Wednesday, November 02, 2011

The World Taekwondo Hanmadang 2011


3 months ago, I was in Korea for a taekwondo competition, and by golly was it an eye opener. The quality of the taekwondo competition was unbelievable (it’s one thing to see a video of an awesome one-off performance, but when you see team after team after team of consistently excellent performance, you wonder about the statistics), I saw a changing room full of naked boys, then I saw a changing room full of naked men…

The competition in question was the World Taekwondo Hanmadang 2011, with a very strong focus on the art form and no sparring at all. The event list was significant, with:
-Fist breaking
-Knife hand breaking
-Foot breaking
-Jumping kick breaking for height (highest jumping kick that breaks a light plank)
-Jumping kick breaking for distance (furthest jumping kick that breaks a light plank)
-Spinning kick breaking (most number of spinning kicks executed in a fixed duration)
-Combination breaking (break as many planks as desired, using as fancy/difficult techniques as desired)
-Team pattern
-Mixed doubles pattern
-Team demonstration (mixed event of 9 members to perform pattern, breaking, jumping kicks, weapons self defense)

Courtesy of the generosity of Air Asia X, our team of 15 flew into Korea at partially sponsored fares. Lower fares = more spending money.



Obligatory group photo at the venue. Note the slick (sponsored) team uniform


The first thing that caught our attention was the Korean teams' synchronisation. The top teams were perfect- stopwatch perfect. The coordination of both timing and techniques were impeccable. Then we realise that many Korean universities have taekwondo departments alongside their engineering and economics faculties. That explains a lot.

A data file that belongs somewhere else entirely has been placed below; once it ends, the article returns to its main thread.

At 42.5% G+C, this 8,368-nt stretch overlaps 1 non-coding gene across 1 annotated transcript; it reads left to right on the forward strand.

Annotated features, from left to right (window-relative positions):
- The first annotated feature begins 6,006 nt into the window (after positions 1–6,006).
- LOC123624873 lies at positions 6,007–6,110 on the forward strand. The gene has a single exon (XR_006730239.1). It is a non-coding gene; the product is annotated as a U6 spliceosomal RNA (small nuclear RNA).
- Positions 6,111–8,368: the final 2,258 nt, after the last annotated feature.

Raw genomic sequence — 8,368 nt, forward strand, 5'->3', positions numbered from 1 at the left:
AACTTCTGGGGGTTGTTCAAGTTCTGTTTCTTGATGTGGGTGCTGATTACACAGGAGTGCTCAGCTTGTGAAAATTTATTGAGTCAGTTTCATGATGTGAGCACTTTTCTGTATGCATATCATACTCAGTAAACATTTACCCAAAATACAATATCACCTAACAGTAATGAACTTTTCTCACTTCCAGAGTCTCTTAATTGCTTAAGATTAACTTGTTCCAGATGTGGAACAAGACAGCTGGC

Fortunately for us foreign competitors, we were in a ‘foreign’ category of our own. It is a win-win situation: the foreigners don’t get steam-rolled by the Korean teams, and the Korean teams are not exposed to the slight risk that they may be embarrassed by a foreigner.

Not to say it made life much easier. In my age category, 19-30 years old, competition was extremely stiff as most athletes reach their peak at this age. We amateurs were up against very strong national teams consisting of professional athletes. Our two teams finished 8th and 9th from a pool of 14 teams. Not too shameful for first-timers.

This was the winning team, Indonesia.


And right at the end, you can see one of the Malaysia PTC teams coming in 5th place (at that time) with 7.95 points.


The mixed-doubles 19-30 years old winners from Spain looked even better, partly because a smaller team is easier to synchronise.



The under-18 group was not as heavily fortified with national teams. With the firepower of our team’s under-18 mixed-doubles pair of Monica and Brandon, a bronze medal was secured for Malaysia.



Click here for large size image

In the breaking events, Kalaiselvan in the 50-59 years old foot breaking won a silver medal. He nominated a conservatives 4 planks to be loaded on the racks, and broke them easily. Many others were ambitious and requested more, but the tight packing of the planks meant that if the kick was insufficient to break through everything, none broke.



For the 19-29 years old fist breaking, Albert punched through 4 roof tiles but was outperformed by many. This was due to a minor mistake resulting in sub-optimal momentum transfer to the targets.



Medal winners Brandon, Kalaiselvan and Monica with our head coach Zul


The organisers had a welcome banquet for foreign competitors, which went OK. It was a buffet, and the variety of food was commendable.



That's just a bottle of soft drink





To be continued…

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